Tuesday, December 15, 2009

Cohen’s personal money can help, but it’s not the only factor at work in primary

I never realized that cleaning products and pawn shops were so profitable.

But that appears to be the case for Scott Lee Cohen, who is the one non-political person wishing to receive the Democratic Party’s nomination for lieutenant governor.

SERIOUSLY, THE BULK of his opposition in the Feb. 2 primary are men who have served significant stints in the Illinois Legislature, as opposed to Cohen – who’s trying to portray himself as the businessman who would bring his “real world” expertise to Illinois state government.

There are many people who will try to simplify the candidate field to four by claiming that Terry Link, Mike Boland, Art Turner and Rickey Hendon are the only ones that ought to be taken seriously. But Cohen is making rumblings that indicate he will force others to take him seriously.

In short, he’s rich. He has money. He can afford to spend some of his own wealth to try to win a primary nomination for public office.

The source of that money will cause some chuckles among politically oriented people. He founded a company that sells environmentally-friendly cleaning products, which will play very well among more liberal Democrats. He also owns several pawn shops in the Chicago area, which is bound to be the image the Republicans tag him with if his campaign starts to get too much traction among the public.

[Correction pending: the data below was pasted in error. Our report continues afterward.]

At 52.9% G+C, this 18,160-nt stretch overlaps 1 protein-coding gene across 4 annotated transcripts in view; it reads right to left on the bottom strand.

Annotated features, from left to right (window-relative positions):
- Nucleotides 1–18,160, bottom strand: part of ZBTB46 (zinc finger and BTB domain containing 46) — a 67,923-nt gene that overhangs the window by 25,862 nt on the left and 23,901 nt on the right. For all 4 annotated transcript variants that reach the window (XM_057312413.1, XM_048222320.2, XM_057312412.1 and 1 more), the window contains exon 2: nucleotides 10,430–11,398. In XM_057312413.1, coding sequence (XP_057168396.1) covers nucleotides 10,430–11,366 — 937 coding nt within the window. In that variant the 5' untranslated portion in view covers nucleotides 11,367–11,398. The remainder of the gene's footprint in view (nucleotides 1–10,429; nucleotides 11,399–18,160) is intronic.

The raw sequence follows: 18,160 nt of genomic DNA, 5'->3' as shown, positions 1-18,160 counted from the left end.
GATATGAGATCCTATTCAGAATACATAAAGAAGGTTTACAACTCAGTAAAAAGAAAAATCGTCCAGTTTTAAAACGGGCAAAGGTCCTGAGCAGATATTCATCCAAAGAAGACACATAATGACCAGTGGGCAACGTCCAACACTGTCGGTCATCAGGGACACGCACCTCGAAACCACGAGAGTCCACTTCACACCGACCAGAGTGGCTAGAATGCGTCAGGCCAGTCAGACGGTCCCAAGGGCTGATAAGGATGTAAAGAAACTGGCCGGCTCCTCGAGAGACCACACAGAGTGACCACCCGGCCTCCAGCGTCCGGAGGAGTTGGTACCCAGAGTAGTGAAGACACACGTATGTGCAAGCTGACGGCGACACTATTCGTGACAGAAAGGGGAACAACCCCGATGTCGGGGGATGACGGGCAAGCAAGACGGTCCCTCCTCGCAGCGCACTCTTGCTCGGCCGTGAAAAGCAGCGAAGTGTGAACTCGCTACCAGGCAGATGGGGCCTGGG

SO WHAT DOES Cohen have in mind?

Specifically, Cohen told the Arlington Heights-based Daily Herald newspaper that he will spend up to $3 million of his own money on his primary campaign. None of the aforementioned trio could come close to matching that kind of money out of their own bank accounts or investments.

Personally, I find it kind of hypocritical when people think they ought to be able to use their personal wealth to give their campaign dreams a jolt. They usually are the ones who rant and rage about political people spending too much money to get themselves elected – even if it is money that comes from donations from potential supporters.

Cohen himself includes among his campaign rhetoric support for spending limits, along with a claim that candidates should only be allowed to raise up to $100,000 from outside sources to seek the lieutenant governor’s post.

SOME WILL SAY that Cohen is merely playing the political “game” with the rules that currently exist, and that his talk of reform would apply to himself in the future should he manage to get elected.

To me, it seems like he thinks he ought to have a financial advantage because of his personal wealth,which is a trend that has played out in election cycles past.

Some times it works. Sometimes, it doesn’t.

I still remember the millions spent by one-time state Rep. Al Salvi, who in 1996 was able to dump the Republican Party’s preferred nominee of Bob Kustra for U.S. Senate and in 1998 beat out Loleta Didrickson for the Illinois Secretary of State nomination.

HE DIDN’T WIN either general election (and by his own admission, his personal wealth dropped so much from having to pay for two statewide campaigns that he no longer qualified as a “millionaire”), but he was able to force his face into the public view.

Let’s also remember the way Chicago attorney Al Hofeld used his own money to pay the bulk of a primary campaign for U.S. Senate, using his money in 1992 to try to tar incumbent Al Dixon. There are some who believe that the personal money worked in that it caused Dixon to lose, even if a plurality of voters preferred the third option – then-Cook County Recorder of Deeds Carol Moseley-Braun.

But when Moseley-Braun tried running for re-election in 1998, she had to encounter another man with personal wealth. Peter Fitzgerald ran a campaign that kept him out of the eye of everyone except the most hard-core GOP supporters – and he won his one term in the U.S. Senate.